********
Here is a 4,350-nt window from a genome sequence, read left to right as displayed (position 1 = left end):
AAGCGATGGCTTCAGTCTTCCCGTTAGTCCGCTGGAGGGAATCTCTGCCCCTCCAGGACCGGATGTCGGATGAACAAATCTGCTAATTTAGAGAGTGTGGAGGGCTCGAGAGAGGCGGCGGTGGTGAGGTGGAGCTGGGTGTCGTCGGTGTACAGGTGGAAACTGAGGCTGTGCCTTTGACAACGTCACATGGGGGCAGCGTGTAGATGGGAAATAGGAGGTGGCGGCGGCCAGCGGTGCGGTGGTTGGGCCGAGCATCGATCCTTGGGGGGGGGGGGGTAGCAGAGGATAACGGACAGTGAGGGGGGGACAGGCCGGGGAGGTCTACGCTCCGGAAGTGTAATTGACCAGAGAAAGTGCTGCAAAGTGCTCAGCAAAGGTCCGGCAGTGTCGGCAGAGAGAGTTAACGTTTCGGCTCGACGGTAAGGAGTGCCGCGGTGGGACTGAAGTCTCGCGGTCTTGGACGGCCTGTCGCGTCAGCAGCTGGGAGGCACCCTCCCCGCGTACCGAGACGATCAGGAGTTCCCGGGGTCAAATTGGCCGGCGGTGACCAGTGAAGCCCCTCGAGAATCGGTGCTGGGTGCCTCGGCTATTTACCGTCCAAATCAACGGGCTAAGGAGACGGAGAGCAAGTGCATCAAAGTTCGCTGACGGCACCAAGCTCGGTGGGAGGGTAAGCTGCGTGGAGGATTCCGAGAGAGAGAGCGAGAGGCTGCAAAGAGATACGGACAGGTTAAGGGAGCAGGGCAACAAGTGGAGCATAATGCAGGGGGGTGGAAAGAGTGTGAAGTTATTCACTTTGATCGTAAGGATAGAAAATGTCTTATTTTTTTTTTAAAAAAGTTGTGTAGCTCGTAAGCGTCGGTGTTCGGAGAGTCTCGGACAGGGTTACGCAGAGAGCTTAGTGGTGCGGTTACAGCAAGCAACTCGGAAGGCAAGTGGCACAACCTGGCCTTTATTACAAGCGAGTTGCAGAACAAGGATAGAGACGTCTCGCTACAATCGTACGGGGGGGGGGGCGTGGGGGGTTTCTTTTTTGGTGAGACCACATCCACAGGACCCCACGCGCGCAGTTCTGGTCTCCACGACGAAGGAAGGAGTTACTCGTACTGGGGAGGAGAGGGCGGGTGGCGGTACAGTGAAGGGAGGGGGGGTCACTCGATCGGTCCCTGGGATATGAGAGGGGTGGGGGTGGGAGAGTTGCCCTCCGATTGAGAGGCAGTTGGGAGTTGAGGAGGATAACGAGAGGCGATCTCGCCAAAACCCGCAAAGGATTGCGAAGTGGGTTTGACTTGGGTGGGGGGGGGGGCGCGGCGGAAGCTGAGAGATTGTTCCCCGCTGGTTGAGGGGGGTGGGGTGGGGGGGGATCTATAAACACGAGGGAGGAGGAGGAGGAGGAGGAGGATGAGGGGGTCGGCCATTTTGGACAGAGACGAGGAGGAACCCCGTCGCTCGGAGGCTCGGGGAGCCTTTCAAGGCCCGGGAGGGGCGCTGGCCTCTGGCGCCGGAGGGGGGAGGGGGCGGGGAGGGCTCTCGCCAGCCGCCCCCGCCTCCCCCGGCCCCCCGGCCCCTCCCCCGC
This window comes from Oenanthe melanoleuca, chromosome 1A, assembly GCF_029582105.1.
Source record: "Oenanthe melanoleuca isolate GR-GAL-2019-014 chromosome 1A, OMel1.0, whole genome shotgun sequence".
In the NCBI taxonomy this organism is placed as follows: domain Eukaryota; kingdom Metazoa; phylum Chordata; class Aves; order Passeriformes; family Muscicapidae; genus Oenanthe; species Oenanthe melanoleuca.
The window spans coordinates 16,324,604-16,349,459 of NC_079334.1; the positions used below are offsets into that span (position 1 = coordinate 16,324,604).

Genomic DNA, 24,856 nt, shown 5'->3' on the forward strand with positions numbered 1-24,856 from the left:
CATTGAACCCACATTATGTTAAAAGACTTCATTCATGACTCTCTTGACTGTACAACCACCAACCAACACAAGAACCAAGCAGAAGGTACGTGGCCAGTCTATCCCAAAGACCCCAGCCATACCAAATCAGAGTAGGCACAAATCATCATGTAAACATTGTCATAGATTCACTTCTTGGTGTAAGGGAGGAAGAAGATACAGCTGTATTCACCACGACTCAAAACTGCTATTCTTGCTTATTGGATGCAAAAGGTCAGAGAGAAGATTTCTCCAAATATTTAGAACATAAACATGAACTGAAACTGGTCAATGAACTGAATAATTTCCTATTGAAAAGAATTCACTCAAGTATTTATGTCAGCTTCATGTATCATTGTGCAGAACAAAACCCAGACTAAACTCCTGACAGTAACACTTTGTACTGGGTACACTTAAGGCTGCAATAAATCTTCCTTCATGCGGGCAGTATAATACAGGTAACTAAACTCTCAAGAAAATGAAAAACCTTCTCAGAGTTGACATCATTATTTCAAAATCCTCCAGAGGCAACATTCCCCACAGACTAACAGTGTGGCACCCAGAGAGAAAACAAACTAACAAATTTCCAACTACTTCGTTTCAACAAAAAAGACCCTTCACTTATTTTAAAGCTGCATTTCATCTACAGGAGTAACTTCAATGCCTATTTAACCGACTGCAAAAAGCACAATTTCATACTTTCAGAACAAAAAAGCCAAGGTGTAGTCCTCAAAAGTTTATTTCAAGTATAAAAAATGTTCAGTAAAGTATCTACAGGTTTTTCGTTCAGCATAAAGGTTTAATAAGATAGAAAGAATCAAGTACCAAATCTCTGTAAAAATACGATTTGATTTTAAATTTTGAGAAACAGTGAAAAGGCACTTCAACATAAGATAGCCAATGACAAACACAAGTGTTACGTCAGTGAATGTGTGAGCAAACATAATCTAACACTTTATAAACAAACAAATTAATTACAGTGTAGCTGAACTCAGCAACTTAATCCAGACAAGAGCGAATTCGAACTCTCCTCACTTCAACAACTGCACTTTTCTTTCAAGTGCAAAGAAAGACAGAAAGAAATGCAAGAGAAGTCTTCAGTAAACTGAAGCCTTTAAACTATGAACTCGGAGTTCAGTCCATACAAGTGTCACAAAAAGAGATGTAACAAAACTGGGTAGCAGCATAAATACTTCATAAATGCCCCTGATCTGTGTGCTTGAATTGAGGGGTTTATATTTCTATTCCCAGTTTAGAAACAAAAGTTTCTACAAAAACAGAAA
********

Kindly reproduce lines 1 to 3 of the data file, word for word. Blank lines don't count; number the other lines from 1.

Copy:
Here is a 4,350-nt window from a genome sequence, read left to right as displayed (position 1 = left end):
AAGCGATGGCTTCAGTCTTCCCGTTAGTCCGCTGGAGGGAATCTCTGCCCCTCCAGGACCGGATGTCGGATGAACAAATCTGCTAATTTAGAGAGTGTGGAGGGCTCGAGAGAGGCGGCGGTGGTGAGGTGGAGCTGGGTGTCGTCGGTGTACAGGTGGAAACTGAGGCTGTGCCTTTGACAACGTCACATGGGGGCAGCGTGTAGATGGGAAATAGGAGGTGGCGGCGGCCAGCGGTGCGGTGGTTGGGCCGAGCATCGATCCTTGGGGGGGGGGGGGTAGCAGAGGATAACGGACAGTGAGGGGGGGACAGGCCGGGGAGGTCTACGCTCCGGAAGTGTAATTGACCAGAGAAAGTGCTGCAAAGTGCTCAGCAAAGGTCCGGCAGTGTCGGCAGAGAGAGTTAACGTTTCGGCTCGACGGTAAGGAGTGCCGCGGTGGGACTGAAGTCTCGCGGTCTTGGACGGCCTGTCGCGTCAGCAGCTGGGAGGCACCCTCCCCGCGTACCGAGACGATCAGGAGTTCCCGGGGTCAAATTGGCCGGCGGTGACCAGTGAAGCCCCTCGAGAATCGGTGCTGGGTGCCTCGGCTATTTACCGTCCAAATCAACGGGCTAAGGAGACGGAGAGCAAGTGCATCAAAGTTCGCTGACGGCACCAAGCTCGGTGGGAGGGTAAGCTGCGTGGAGGATTCCGAGAGAGAGAGCGAGAGGCTGCAAAGAGATACGGACAGGTTAAGGGAGCAGGGCAACAAGTGGAGCATAATGCAGGGGGGTGGAAAGAGTGTGAAGTTATTCACTTTGATCGTAAGGATAGAAAATGTCTTATTTTTTTTTTAAAAAAGTTGTGTAGCTCGTAAGCGTCGGTGTTCGGAGAGTCTCGGACAGGGTTACGCAGAGAGCTTAGTGGTGCGGTTACAGCAAGCAACTCGGAAGGCAAGTGGCACAACCTGGCCTTTATTACAAGCGAGTTGCAGAACAAGGATAGAGACGTCTCGCTACAATCGTACGGGGGGGGGGGCGTGGGGGGTTTCTTTTTTGGTGAGACCACATCCACAGGACCCCACGCGCGCAGTTCTGGTCTCCACGACGAAGGAAGGAGTTACTCGTACTGGGGAGGAGAGGGCGGGTGGCGGTACAGTGAAGGGAGGGGGGGTCACTCGATCGGTCCCTGGGATATGAGAGGGGTGGGGGTGGGAGAGTTGCCCTCCGATTGAGAGGCAGTTGGGAGTTGAGGAGGATAACGAGAGGCGATCTCGCCAAAACCCGCAAAGGATTGCGAAGTGGGTTTGACTTGGGTGGGGGGGGGGGCGCGGCGGAAGCTGAGAGATTGTTCCCCGCTGGTTGAGGGGGGTGGGGTGGGGGGGGATCTATAAACACGAGGGAGGAGGAGGAGGAGGAGGAGGATGAGGGGGTCGGCCATTTTGGACAGAGACGAGGAGGAACCCCGTCGCTCGGAGGCTCGGGGAGCCTTTCAAGGCCCGGGAGGGGCGCTGGCCTCTGGCGCCGGAGGGGGGAGGGGGCGGGGAGGGCTCTCGCCAGCCGCCCCCGCCTCCCCCGGCCCCCCGGCCCCTCCCCCGC
This window comes from Oenanthe melanoleuca, chromosome 1A, assembly GCF_029582105.1.